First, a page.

A cave pearl is a speleothem (cave formation) which is typically small, spherical, white, and consists of calcite like stalactites and stalagmites. Cave pearls often form in small pools with a continual flow of water, and there are typically betwen half a dozen and several dozen pearls of similar size in a sort of nest. Internally each pearl has concentric layers, similar to the layers a stalagmite, around a nucleus, in most cases a grain of sand.
Cave pearls form like stalagmites, but the calcite is precipitated on the nucleus, instead of on the floor. The pearl is melded into the floor if there is no continual flow of water which continully moves the pearl. Sometimes the amount of water is reduced and the pearls start tp stick to one another or to the bottom of the pool. It must be moving too vigorously to form a stalagmite, and the current provides a rotation to the nucleus, so it grows evenly on all sides. Sometimes multiple oearls move around each other in a small pool, at other times each pearl has its own small pit. The movement is mechanical stress, to the pearl which might get polished, or to the pit, which might deepen and grow with the pearl. There are also theories that microbial action might be involved in their formation. In other words, the situation must be very special to produce cave pearls, and thus they are quite rare.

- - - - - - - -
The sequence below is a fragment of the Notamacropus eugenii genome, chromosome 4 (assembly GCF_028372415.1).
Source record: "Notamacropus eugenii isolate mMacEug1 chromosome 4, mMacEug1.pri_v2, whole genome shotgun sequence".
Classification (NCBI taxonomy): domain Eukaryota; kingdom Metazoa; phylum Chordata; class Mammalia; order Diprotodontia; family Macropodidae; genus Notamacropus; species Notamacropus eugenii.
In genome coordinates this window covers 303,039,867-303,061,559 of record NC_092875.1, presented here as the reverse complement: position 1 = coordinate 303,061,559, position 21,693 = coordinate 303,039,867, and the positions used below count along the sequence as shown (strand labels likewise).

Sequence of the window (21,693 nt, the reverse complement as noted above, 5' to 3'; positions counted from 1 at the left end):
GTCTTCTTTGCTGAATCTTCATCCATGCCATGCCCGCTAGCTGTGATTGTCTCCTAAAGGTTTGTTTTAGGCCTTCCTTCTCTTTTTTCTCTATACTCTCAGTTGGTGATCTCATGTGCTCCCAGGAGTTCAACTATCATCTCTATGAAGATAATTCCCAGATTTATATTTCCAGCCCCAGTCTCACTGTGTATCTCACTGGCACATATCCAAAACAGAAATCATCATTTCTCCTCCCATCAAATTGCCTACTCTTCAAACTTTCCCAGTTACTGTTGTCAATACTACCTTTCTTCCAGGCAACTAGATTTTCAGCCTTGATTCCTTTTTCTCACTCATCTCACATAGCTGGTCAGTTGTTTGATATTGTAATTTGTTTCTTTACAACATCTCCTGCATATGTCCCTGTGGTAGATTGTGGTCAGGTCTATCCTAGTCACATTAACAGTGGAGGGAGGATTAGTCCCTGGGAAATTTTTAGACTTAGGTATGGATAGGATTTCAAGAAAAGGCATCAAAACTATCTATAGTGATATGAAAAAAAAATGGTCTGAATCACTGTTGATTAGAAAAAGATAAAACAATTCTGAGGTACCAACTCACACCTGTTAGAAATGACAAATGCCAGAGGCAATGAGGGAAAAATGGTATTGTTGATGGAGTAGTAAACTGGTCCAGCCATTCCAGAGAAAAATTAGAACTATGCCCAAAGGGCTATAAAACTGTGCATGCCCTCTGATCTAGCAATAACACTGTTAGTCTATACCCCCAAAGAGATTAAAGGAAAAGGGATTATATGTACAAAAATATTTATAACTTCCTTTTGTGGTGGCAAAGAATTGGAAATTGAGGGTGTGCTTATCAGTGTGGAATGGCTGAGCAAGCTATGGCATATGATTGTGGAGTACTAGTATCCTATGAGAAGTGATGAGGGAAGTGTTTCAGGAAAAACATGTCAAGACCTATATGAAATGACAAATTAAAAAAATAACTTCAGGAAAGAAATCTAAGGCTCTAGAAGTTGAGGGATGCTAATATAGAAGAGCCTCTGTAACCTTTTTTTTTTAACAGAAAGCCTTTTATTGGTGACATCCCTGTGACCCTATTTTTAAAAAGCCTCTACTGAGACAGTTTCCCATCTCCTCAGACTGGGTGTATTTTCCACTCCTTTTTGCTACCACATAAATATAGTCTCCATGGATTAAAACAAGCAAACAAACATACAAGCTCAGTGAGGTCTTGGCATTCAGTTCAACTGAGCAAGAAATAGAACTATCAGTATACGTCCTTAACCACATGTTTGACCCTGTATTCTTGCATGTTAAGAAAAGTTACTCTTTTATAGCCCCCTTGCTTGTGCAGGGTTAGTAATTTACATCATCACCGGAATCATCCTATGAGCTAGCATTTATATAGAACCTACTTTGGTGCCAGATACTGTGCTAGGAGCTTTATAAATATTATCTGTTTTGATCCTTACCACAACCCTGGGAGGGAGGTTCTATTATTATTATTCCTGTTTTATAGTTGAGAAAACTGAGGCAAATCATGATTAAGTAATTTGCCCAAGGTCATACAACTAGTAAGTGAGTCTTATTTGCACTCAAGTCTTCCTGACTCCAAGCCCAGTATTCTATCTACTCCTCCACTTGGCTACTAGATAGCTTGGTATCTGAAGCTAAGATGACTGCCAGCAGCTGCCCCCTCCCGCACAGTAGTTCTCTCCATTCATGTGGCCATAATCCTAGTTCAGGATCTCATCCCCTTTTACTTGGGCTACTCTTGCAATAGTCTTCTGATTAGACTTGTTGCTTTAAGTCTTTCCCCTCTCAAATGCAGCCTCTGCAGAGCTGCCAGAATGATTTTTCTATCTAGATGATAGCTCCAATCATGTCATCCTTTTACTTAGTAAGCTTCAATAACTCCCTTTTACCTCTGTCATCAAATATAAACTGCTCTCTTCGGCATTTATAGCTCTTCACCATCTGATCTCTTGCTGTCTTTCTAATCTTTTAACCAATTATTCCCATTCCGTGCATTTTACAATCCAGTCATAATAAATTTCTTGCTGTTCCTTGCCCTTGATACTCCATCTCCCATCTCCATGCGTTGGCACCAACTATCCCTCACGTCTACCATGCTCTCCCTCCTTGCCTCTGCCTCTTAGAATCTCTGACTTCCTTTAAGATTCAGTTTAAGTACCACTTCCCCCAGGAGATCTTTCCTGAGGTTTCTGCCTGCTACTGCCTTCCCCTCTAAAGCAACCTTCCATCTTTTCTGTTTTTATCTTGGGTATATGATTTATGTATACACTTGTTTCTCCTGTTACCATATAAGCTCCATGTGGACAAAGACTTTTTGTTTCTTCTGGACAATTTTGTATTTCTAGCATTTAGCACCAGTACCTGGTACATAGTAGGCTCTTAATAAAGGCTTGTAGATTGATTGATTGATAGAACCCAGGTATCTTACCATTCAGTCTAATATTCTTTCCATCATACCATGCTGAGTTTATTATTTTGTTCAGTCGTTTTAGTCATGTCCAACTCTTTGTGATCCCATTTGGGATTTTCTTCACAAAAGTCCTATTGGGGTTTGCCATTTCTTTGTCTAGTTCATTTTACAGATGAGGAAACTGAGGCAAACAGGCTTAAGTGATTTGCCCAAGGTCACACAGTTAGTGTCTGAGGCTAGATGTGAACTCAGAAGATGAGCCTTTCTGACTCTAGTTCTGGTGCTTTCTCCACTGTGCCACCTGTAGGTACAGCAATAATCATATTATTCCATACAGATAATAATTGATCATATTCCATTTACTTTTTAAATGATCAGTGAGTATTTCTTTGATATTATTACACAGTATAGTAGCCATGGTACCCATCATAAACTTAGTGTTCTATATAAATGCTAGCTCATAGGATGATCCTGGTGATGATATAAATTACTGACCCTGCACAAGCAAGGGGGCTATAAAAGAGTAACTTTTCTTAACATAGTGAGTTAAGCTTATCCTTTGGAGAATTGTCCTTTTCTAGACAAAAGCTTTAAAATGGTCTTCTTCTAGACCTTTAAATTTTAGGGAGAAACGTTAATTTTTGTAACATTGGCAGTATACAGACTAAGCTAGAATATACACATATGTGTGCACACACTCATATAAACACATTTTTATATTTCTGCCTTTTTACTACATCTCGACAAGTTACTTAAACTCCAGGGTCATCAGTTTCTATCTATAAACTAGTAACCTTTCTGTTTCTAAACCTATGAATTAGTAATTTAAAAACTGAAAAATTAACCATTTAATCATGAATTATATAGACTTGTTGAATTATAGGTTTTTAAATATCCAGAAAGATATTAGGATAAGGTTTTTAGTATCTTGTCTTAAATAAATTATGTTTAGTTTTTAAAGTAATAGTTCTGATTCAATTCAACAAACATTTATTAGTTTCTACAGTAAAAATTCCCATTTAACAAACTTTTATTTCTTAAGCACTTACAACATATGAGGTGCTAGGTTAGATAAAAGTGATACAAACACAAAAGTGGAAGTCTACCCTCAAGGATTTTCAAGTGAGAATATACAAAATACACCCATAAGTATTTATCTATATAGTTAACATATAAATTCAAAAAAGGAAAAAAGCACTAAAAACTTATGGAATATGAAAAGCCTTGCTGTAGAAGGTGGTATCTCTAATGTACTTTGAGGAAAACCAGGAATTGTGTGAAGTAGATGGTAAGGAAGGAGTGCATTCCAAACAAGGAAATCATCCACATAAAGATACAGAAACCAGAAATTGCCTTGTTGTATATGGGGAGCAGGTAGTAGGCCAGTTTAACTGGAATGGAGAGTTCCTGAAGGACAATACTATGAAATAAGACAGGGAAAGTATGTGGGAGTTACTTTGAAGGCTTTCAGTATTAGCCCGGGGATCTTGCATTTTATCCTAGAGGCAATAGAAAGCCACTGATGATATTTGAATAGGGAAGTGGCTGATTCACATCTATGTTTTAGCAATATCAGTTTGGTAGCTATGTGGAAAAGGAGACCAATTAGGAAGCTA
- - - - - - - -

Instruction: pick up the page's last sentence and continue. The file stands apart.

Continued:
Cave pearls are composed primarily of calcite or aragonite (calcium carbonate, CaCO3). But other minerals found in small quantities include quartz (silicon dioxide, SiO2), apatite, a group of phosphate minerals, iron, aluminum, and magnesium. Most pearls have a diameter below 1 cm, but they may grow as big as 20 cm in very rare cases.
The most spectacular caves pearls are "the size of baseballs" in Son Doong Cave in Vietnam, or 200 million pearls filling a single passage in Gruta de las Canicas (Cave of the Marbles) in Tabasco, Mexico. Pretty famous are the pearls of Lechuguilla cave. In Carlsbad Caverns, New Mexico, the Rookery has so many cave pearls that they were at one time handed out to visitors as souvenirs.